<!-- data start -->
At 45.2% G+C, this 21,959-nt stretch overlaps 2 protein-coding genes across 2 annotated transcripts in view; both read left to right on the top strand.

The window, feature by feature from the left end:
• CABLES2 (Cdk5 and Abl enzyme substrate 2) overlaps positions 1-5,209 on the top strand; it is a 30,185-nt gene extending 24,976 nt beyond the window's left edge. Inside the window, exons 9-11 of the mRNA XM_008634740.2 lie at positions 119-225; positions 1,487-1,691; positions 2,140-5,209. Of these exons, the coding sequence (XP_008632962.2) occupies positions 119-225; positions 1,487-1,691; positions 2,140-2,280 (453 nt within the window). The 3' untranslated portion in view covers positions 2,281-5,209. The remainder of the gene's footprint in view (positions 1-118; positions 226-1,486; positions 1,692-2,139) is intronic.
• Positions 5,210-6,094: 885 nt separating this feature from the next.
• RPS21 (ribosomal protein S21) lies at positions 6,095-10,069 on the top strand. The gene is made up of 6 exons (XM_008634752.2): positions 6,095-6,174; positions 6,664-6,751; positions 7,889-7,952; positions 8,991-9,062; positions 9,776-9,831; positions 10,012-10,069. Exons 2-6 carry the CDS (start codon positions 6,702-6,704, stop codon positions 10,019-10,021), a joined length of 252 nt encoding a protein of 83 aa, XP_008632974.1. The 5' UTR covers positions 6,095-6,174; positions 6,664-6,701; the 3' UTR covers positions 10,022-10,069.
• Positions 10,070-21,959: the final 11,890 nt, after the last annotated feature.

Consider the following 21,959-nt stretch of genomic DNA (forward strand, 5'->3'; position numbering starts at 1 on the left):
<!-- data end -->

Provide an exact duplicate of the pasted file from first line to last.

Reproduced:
At 45.2% G+C, this 21,959-nt stretch overlaps 2 protein-coding genes across 2 annotated transcripts in view; both read left to right on the top strand.

The window, feature by feature from the left end:
• CABLES2 (Cdk5 and Abl enzyme substrate 2) overlaps positions 1-5,209 on the top strand; it is a 30,185-nt gene extending 24,976 nt beyond the window's left edge. Inside the window, exons 9-11 of the mRNA XM_008634740.2 lie at positions 119-225; positions 1,487-1,691; positions 2,140-5,209. Of these exons, the coding sequence (XP_008632962.2) occupies positions 119-225; positions 1,487-1,691; positions 2,140-2,280 (453 nt within the window). The 3' untranslated portion in view covers positions 2,281-5,209. The remainder of the gene's footprint in view (positions 1-118; positions 226-1,486; positions 1,692-2,139) is intronic.
• Positions 5,210-6,094: 885 nt separating this feature from the next.
• RPS21 (ribosomal protein S21) lies at positions 6,095-10,069 on the top strand. The gene is made up of 6 exons (XM_008634752.2): positions 6,095-6,174; positions 6,664-6,751; positions 7,889-7,952; positions 8,991-9,062; positions 9,776-9,831; positions 10,012-10,069. Exons 2-6 carry the CDS (start codon positions 6,702-6,704, stop codon positions 10,019-10,021), a joined length of 252 nt encoding a protein of 83 aa, XP_008632974.1. The 5' UTR covers positions 6,095-6,174; positions 6,664-6,701; the 3' UTR covers positions 10,022-10,069.
• Positions 10,070-21,959: the final 11,890 nt, after the last annotated feature.

Consider the following 21,959-nt stretch of genomic DNA (forward strand, 5'->3'; position numbering starts at 1 on the left):